Declan Fry

Declan Fry reviews 'Inside Story' by Martin Amis

Declan Fry
Thursday, 22 October 2020

During a 1995 television interview on Charlie Rose soon after the publication of Martin Amis’s The Information, another long novel, there is a moment when, as Rose begins to read the opening passage, Amis’s mouth visibly slackens. Silently he intones the first lines. His hand (often tentatively raised toward his chin in interviews) searches out his forehead. There is a spectral waver in his gaze, a registering (as if accommodating, or incorporating, new information). He looks adrift, unmoored. Free-floating. One has the sense of a man assimilating his own self as it is spoken back to him. For a moment, he seems precarious.

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Declan Fry on 'Fire Front: First Nations poetry and power today

The ABR Podcast
Thursday, 13 August 2020

Fire Front, edited by Gomeroi author and scholar Alison Whittaker, is an anthology of contemporary First Nations poetry. Featuring several eminent Australian writers – including Ellen van Neerven, Tony Birch, Alexis Wright, and many more – this collection serves as a testament to the contemporary renaissance of First Nations poetry. It is divided into five thematic sections, each introduced by an essay written by a prominent Aboriginal writer and thinker, such as Bruce Pascoe, Ali Cobby Eckermann, and Evelyn Araluen.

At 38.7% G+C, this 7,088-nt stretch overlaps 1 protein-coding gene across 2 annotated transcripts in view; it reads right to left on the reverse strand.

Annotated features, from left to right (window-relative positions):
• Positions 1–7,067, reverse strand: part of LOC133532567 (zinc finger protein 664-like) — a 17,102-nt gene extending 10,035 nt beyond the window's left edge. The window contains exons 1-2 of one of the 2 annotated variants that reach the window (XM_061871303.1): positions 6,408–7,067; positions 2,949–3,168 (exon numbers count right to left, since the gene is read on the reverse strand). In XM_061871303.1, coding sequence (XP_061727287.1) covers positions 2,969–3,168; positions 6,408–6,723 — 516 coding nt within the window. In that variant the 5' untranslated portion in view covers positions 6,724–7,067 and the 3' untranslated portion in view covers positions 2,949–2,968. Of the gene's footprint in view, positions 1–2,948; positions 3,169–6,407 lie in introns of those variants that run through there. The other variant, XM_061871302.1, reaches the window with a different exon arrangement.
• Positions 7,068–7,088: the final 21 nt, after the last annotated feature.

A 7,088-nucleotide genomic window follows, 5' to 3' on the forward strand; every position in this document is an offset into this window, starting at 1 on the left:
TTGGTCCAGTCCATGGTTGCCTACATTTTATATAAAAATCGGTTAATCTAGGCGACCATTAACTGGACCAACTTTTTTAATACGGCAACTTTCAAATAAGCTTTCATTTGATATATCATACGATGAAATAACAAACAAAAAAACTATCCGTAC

In this episode, listen to Declan Fry discuss Fire Front before reading his review of the book. 

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Acknowledging the limits of Acknowledgments of Country, the Wiradjuri artist Jazz Money once wrote:

whitefellas try to acknowledge things
but they do it wrong
they say
           before we begin I’d like to pay my respects
not understanding
that there isn’t a time before it begins
it has all already begun

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‘The constant loss of breath is the legacy.’ So wrote poet Ali Cobby Eckermann in 2015 for the anthology The Intervention. The eponymous Intervention of 2007 in the Northern Territory was, in the long history of this continent, the first time that the federal government had deployed the army against its own citizenry. As I write this review, in the United States police are using tear gas, traditionally reserved for warfare, against those protesting the worth of black life, while the president flirts with the idea of calling in the military. Some of us gasp in shock. Some, in suffocation.

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Perhaps reflecting the long gestation period of Bem Le Hunte’s third novel, the term ‘Asian Century’ occurs early on in Elephants with Headlights. The sobriquet is certainly apt. Induction into this vaunted space does not befall a country haphazardly: its temporal aspect serves to remind us that the fate is written in centuries-old geopolitical legacies. Before there was an ‘Asia’ to eponymise in this fashion, a wealth of cultures simply went about their business. But the determinations of capital and colonisation were made long ago, and now we live with the press.

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